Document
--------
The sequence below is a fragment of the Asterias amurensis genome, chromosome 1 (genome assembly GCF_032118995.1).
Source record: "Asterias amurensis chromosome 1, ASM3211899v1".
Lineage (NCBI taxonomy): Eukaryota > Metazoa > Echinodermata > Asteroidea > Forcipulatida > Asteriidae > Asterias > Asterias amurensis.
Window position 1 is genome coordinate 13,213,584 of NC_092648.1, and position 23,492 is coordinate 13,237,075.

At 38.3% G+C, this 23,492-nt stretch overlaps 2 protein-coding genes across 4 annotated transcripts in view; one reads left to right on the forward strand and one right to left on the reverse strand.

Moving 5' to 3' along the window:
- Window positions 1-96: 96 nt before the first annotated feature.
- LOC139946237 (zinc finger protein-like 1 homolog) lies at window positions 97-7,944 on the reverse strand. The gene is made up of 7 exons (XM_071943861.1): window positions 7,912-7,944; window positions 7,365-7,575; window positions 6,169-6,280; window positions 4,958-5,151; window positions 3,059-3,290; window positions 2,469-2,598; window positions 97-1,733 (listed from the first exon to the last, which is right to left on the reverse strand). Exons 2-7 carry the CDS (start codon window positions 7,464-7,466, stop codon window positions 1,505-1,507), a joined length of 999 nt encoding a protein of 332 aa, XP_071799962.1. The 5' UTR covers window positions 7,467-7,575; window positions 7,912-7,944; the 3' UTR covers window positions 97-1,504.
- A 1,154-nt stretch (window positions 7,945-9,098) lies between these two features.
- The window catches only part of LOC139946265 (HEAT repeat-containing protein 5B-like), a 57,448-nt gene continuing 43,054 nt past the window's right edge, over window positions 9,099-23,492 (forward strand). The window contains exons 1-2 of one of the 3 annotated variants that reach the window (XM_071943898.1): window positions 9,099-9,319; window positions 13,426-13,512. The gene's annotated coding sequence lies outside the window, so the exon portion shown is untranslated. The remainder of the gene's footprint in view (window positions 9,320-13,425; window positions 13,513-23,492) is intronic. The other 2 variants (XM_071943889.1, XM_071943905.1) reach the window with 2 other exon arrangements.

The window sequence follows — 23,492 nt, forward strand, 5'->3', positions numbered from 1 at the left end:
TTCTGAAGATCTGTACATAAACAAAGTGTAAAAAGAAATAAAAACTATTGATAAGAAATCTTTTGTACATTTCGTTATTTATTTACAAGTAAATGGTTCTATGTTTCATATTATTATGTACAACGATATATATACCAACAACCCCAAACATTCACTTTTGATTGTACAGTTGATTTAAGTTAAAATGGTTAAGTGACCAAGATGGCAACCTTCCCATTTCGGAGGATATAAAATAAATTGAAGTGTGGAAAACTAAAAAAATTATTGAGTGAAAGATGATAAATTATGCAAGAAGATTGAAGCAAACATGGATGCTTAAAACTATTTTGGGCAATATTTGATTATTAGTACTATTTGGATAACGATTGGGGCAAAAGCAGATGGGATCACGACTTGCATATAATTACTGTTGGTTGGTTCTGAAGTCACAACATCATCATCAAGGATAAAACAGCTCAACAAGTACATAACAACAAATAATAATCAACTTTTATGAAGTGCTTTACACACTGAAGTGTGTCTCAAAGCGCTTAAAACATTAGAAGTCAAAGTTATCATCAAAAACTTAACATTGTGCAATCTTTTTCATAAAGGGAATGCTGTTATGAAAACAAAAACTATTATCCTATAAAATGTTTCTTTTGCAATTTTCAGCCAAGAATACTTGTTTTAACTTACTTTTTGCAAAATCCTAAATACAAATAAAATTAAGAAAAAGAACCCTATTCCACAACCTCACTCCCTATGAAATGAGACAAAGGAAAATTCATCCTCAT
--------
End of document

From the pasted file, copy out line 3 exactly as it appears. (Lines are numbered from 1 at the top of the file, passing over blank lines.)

Lineage (NCBI taxonomy): Eukaryota > Metazoa > Echinodermata > Asteroidea > Forcipulatida > Asteriidae > Asterias > Asterias amurensis.